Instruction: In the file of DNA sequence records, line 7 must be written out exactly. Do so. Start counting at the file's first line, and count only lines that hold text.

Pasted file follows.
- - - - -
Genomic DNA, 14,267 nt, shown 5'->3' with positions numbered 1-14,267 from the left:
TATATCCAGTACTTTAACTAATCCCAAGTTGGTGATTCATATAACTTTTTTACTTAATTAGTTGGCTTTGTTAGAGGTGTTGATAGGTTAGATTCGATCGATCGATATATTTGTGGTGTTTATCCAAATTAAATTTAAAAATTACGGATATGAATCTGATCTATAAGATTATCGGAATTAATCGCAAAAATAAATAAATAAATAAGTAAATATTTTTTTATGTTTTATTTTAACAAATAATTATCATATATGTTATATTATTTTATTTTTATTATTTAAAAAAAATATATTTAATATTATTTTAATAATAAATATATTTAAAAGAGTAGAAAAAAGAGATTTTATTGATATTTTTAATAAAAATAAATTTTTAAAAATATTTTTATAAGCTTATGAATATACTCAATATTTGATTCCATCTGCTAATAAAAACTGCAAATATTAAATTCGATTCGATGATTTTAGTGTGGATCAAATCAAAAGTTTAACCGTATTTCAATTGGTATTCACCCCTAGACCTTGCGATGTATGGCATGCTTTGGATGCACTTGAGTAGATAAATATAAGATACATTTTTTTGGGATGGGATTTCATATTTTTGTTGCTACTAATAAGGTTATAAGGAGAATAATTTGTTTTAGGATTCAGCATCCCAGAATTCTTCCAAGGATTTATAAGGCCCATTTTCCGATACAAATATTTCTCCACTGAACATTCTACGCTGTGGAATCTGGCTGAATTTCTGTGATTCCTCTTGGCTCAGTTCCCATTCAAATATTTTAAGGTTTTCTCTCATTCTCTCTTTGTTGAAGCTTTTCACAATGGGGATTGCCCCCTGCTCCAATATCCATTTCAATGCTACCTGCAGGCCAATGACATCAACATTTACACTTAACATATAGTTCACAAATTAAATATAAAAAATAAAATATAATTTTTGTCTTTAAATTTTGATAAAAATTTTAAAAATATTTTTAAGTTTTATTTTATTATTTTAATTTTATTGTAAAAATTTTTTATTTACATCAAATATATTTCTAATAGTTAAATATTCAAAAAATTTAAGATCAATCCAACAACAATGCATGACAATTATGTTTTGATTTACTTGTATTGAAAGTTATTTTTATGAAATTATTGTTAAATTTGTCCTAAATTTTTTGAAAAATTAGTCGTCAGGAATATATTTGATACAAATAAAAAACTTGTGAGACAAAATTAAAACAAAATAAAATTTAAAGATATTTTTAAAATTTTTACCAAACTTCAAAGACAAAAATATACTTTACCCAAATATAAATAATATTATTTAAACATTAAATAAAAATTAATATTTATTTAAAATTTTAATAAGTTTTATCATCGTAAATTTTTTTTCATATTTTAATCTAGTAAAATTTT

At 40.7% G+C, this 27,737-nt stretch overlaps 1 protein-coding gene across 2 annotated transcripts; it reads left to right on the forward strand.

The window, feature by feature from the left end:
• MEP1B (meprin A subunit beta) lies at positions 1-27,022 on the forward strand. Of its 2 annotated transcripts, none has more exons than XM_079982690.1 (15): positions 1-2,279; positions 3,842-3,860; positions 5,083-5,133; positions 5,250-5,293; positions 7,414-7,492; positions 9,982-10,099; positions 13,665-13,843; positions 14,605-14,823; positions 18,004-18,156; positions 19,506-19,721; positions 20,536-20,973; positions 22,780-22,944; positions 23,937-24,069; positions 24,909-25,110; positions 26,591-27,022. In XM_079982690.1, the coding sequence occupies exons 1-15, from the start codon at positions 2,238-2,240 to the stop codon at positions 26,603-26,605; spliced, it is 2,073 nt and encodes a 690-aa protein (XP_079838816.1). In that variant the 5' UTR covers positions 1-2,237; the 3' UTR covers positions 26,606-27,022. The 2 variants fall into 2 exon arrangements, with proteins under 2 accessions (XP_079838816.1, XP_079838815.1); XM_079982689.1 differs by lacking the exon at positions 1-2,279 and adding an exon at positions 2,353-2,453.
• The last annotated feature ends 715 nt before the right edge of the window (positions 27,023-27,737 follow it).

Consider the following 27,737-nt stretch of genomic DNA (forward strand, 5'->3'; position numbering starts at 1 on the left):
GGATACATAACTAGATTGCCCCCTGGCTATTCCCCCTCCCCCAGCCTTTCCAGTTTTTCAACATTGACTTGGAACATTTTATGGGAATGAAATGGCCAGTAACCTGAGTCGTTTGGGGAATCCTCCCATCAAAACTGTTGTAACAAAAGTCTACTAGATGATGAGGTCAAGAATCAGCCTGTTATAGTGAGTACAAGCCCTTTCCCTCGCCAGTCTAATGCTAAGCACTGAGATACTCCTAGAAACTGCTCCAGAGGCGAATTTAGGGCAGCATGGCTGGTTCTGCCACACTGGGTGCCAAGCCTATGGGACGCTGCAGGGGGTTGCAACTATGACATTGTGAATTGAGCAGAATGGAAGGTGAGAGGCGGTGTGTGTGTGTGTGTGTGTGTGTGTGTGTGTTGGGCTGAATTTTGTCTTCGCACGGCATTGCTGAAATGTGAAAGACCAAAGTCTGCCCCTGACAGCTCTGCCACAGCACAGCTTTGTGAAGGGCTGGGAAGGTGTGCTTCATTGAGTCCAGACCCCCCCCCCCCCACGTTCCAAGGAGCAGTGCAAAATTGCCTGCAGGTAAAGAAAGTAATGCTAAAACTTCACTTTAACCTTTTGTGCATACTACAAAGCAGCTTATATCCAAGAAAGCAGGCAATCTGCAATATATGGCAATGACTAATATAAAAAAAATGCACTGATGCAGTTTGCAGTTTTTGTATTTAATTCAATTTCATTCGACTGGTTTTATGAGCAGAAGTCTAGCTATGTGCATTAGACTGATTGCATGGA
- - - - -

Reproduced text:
Consider the following 27,737-nt stretch of genomic DNA (forward strand, 5'->3'; position numbering starts at 1 on the left):